Across the highway was a dirt lot that carried a sign saying Canyon X Tours, and I decided to cross the highway to ask for help. The family who runs that tour company offered to help, they were natives of Navajo Nation, and they showed me the canyons that they own. This video was the result of that afternoon – of the misadventures and later on realization that everything really happens for a reason.
I never understood the fascination people had about horses in Texas, until I surrounded myself with horses. Last weekend we went to Texas and had a great time in Dallas and Austin. Dallas had huge expanses of land owned by locals who kept ranches, while Austin had the younger metropolis vibe – with streets full of Saturday night party-goers and late Sunday morning brunch scenes. The Dallas we saw was a very quiet city, where you could go on horse riding for a whole day if you wish. So to say it was very peaceful.
Marshall Creek Ranch was my favorite thing about Dallas. They had beautiful horses which they let run free in the golden hours after a long day of carrying people like me around. The thick forest on their backyard is there for them to explore, and the volunteer wranglers in the ranch feed them with treats after a good gallop. The ranch dogs run wild and free too, and quickly warm up to visitors like me, hoping to get a pat or a treat as they rest their chins on my knees or sit under my feet.
The truth is, this is all quite a new experience to me. I grew up in a city far from wild things like horses. I’ve only ridden a horse twice before, and both times with a wrangler walking next to my horse when I was a kid. So feeling like I missed out on some of those experiences made me jump to the opportunity of riding on a horse in Texas. And it was exhilarating.
Towards the end of last year, my husband and I (I’m still not used to calling him that) decided to go on a relaxing trip to Cancun. In case you didn’t already know, Cancun is best to visit in the months of December to February, when the country experiences milder temperatures thanks to the cold winds of the North. This being their peak season, we dreaded flocks of tourists so we decided to avoid that by going just a bit earlier. And our timing couldn’t have been more perfect.
One of the many reasons we chose Cancun to holiday in is because it’s undeniably close to the United States. If we can’t go back to the pristine beaches of Asia, where else could we turn to? From L.A. we took a direct flight to Cancun, which took about 4 hours and under $300 for a return ticket. Not bad eh? And then we landed here. Luckily because we came at the end of November, we didn’t have to face a crowded island and rub shoulders with other tourists. There was plenty of space and privacy, it almost felt like the resort was all ours. We stayed at the Marriott Casa Magna Cancun using our SPG points and we think we made the best choice, because we loved the colonial style architecture and the spaciousness of the resort (compared to the JW Marriott next door). Going to Cancun cannot be complete without visiting one of the seven wonders of the world. The Chichen Itza, the world renowned historical city which dates back to 600 AD, was an amazing sight to see. Walking through the grounds felt different, or at least to me I imagined what it must have been like to live there in that era.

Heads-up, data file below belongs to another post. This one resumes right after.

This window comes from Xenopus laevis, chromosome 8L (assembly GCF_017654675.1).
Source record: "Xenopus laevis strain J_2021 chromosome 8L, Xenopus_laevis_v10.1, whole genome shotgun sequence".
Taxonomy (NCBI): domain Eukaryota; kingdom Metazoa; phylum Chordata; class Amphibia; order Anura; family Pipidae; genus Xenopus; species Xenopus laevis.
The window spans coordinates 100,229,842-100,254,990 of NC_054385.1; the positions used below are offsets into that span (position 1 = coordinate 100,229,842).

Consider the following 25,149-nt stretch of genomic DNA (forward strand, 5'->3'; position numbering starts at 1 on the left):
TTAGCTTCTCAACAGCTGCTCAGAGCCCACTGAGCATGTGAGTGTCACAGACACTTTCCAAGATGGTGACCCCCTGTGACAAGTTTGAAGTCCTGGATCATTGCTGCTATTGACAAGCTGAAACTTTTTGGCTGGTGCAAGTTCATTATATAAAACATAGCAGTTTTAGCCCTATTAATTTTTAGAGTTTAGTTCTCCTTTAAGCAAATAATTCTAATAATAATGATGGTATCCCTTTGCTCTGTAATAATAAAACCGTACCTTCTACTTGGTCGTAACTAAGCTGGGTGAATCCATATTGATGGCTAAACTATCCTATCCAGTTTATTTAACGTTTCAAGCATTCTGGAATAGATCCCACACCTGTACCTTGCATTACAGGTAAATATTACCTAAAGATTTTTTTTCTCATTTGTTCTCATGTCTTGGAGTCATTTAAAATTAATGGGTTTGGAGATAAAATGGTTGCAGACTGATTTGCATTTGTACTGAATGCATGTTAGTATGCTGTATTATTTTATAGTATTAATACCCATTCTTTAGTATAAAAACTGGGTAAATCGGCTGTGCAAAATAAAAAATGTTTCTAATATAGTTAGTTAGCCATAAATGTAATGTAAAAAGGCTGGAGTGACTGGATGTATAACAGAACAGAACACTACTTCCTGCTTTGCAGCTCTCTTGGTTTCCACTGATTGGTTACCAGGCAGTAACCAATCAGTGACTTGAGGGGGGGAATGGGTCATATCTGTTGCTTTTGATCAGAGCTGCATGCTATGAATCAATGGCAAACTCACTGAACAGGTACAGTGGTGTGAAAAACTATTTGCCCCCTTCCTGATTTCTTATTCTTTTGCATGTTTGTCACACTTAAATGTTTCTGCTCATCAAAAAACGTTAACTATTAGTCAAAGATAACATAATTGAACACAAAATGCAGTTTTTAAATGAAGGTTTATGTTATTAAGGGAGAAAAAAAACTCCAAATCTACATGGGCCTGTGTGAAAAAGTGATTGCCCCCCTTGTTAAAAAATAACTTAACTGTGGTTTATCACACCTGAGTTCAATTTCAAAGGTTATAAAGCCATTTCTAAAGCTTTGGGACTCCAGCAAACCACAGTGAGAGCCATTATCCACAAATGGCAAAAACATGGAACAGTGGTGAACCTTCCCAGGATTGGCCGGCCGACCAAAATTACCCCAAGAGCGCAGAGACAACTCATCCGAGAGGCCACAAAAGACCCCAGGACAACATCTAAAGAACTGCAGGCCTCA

And while you’re in the Yucatan Peninsula, I highly recommend dipping yourself in one of the mysterious cenotes. The cenotes are natural sinkholes that could be deeper than 60 meters or comparably like a 20 to 30 floor building. It’s so deep that when you look below all you’ll see is an abyss – dark, mysterious, and scary. Naturally, the water is cold and will make you shiver on your first dip, but feels very refreshing on a warm summer day. In the photo below you’ll see all of us wearing life jackets because it’s a requirement. The depth of the hole is not to be joked about. One good thing I took away from this trip was I learned the Mexican way of appreciating life as it is, and to enjoy the art of doing nothing. Though we explored the city, we put aside a lot of time to just relax by the beach, play in the pool, or enjoy a good meal. It gave me a relaxed and peaceful feeling which felt like something I hadn’t felt for a long while. I’m the type of person who can’t stand sitting by the beach all day – although some people really enjoy doing that, I never understood what good came out of it. So I can almost say it felt like my first time to go on a holiday.